stylo: getting inline style can be a lot slower than Gecko

RESOLVED WORKSFORME

Status

()

P2
normal
RESOLVED WORKSFORME
2 years ago
a year ago

People

(Reporter: bzbarsky, Assigned: SimonSapin)

Tracking

(Blocks: 1 bug)

Trunk
Points:
---
Dependency tree / graph

Firefox Tracking Flags

(firefox55 affected)

Details

Attachments

(5 attachments, 1 obsolete attachment)

Created attachment 8857157 [details]
Testcase for .style.top getter performance

See attached testcase.  stylo (tip as of last night) is about 50% slower than Gecko on it (and Gecko is not _that_ fast to start with).
(Reporter)

Comment 1

2 years ago
Created attachment 8857162 [details]
Testcase for .style.top getter performance
Attachment #8857157 - Attachment is obsolete: true
(Reporter)

Comment 2

2 years ago
Looking at a profile, of the time under CSS2PropertiesBinding::get_top, we have the following:

1) 10% allocating when we try to convert the nsAString to a JSString.  That's because we
   have an nsAutoString and it's short, so we're not ending up with a shareable stringbuffer here.
   But that should be OK, since we should use its stack buffer, at least.
2) 1% the Truncate() call in nsDOMCSSDeclaration::GetPropertyValue.  This is silly-ish,
   and we should fix it, but no different from Gecko.
3) 5% style::properties::declaration_block::PropertyDeclarationBlock::get::h4e6c8a146e9f2cdb.  
   Some of this (about 2%) is style::properties::PropertyDeclaration::id::h0201de0187550b7e
4) 9% under Gecko_AppendUTF8toString.  Some of this is the SetCapacity/MutatePrep overhead,
   but about 2/3 is actual self time in AppendUTF8toUTF16.  Between that and the Gecko_FinalizeCString
   call and the various function call overhead for all this stuff, about 11% of the time is
   spent under
   _$LT$core..fmt..Write..write_fmt..Adapter$LT$$u27$a$C$$u20$T$GT$$u20$as$u20$core..fmt..Write$GT$::write_str::h57d3f775b39431e1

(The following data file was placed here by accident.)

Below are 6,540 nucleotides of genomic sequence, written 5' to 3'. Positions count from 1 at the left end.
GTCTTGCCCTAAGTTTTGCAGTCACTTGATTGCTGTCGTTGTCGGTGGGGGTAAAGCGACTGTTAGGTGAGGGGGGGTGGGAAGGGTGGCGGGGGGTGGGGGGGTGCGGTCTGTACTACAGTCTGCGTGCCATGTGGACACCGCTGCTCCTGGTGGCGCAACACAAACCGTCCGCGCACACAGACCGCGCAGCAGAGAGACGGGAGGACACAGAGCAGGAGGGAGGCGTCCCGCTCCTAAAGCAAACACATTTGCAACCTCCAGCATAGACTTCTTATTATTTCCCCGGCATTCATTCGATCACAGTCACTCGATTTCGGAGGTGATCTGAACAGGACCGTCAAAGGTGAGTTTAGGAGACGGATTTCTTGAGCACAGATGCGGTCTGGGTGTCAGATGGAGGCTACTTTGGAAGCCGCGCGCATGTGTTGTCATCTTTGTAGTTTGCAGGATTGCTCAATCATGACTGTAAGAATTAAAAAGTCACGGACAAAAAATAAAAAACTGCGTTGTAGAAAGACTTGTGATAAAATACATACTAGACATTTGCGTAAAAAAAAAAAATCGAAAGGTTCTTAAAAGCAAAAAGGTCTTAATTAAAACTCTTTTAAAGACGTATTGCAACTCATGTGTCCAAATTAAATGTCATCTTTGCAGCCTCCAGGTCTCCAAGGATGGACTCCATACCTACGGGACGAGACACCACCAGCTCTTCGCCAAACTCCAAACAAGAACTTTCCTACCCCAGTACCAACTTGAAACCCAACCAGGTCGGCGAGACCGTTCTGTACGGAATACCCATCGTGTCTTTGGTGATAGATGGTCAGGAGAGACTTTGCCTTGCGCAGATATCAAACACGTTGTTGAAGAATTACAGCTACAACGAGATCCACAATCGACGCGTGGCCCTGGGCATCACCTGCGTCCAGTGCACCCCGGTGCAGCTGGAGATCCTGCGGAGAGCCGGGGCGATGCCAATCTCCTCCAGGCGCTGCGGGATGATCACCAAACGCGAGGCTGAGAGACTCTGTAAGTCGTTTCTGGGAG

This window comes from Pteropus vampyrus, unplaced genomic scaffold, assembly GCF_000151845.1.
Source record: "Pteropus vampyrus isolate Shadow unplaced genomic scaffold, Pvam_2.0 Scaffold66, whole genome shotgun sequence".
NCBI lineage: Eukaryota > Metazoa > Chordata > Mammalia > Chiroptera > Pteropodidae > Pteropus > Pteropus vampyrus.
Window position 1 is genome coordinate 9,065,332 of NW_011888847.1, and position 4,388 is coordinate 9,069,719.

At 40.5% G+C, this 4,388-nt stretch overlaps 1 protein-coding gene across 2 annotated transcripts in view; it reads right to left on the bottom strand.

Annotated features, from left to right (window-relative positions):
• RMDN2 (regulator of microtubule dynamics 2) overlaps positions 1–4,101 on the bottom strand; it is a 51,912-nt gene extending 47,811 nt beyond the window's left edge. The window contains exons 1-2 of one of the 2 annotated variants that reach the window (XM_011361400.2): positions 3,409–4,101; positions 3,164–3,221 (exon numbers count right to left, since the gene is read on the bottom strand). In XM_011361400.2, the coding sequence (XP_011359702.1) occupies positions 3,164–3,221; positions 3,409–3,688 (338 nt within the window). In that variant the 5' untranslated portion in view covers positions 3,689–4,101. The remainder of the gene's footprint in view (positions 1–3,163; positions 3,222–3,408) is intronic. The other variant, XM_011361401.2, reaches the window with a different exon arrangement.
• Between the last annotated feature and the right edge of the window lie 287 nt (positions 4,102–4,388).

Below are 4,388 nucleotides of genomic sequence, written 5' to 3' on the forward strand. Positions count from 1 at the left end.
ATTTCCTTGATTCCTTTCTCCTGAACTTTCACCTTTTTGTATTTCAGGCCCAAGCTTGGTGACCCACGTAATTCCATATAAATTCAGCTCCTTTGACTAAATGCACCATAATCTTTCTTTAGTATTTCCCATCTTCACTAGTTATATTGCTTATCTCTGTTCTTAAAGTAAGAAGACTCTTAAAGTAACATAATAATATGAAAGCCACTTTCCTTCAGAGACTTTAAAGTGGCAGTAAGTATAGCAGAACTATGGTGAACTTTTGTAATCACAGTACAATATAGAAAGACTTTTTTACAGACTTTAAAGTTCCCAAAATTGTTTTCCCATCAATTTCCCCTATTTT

which I think is the Write::fmt trait impl bit we do for nsAString.  And that's just for the _unit_, I think, because....

5) Another 17% is spent under _$LT$core..fmt..Write..write_fmt..Adapter$LT$$u27$a$C$$u20$T$GT$$u20$as$u20$core..fmt..Write$GT$::write_str::h57d3f775b39431e1 when it's called from core::fmt::Formatter::write_formatted_parts::hffeaaefff09eb6a7 which is itself called from core::fmt::float_to_decimal_common::hf1456822c549f2d1.  Again, some of this is the MutatePrep bit (6%) and some is the actual copying/conversion stuff.

6) 12% is under core::num::flt2dec::strategy::grisu::format_shortest_opt::he2118afa44ac680d,
   which is the actual float to string conversion, I assume.  This seems to be a bit faster,
   if I'm measuring this right, than the corresponding
   double_conversion::DoubleToStringConverter::ToPrecision call on the Gecko side,
   which is moderately surprising.  I wonder whether they do equivalent things.  But I'm not
   going to complain, if they do!

7) 4% _platform_bzero called from core::fmt::float_to_decimal_common::hf1456822c549f2d1

8) 8% self time in core::fmt::float_to_decimal_common::hf1456822c549f2d1.  Not sure what that is yet.

In terms of broader picture, on the servo side Servo_DeclarationBlock_GetPropertyValueById is about 74% of the time under get_top.  On the Gecko side, mozilla::css::Declaration::AppendValueToString is about 62% of the time under get_top.  Also on the Gecko side, get_top is about 94% of the mainthread time.

So if the Gecko mainthread time is 100ms, then Declaration::AppendValueToString takes about 59ms of that.  The corresponding Servo wall-clock time over here would be 150ms, with get_top at 96% of that and hence Servo_DeclarationBlock_GetPropertyValueById taking about 106ms, or about 2x as long as the Gecko-side equivalent.  And the actual float-to-string conversion (which is 40-50% on the Gecko side, depending on whether you include the time to copy the ASCII buffer into the nsAString) is 12-30% on the Servo side, again depending on whether you include that time.

Anyway, the upshot is that the way we're doing the string machinery here is the most obvious thing hurting us.  But also style::properties::declaration_block::PropertyDeclarationBlock::get bit at 5% is a problem.  The comparable Gecko code is nsCSSCompressedDataBlock::ValueFor and is 1.5% or so, of a number that is only 1/2 to 2/3 as big...

Granted, nsCSSCompressedDataBlock::ValueFor is O(N) in number of declarations stored, so this is a best case for it.  But looks to me like PropertyDeclarationBlock::get is likewise O(N); just with a much larger constant.
(Reporter)

Comment 3

2 years ago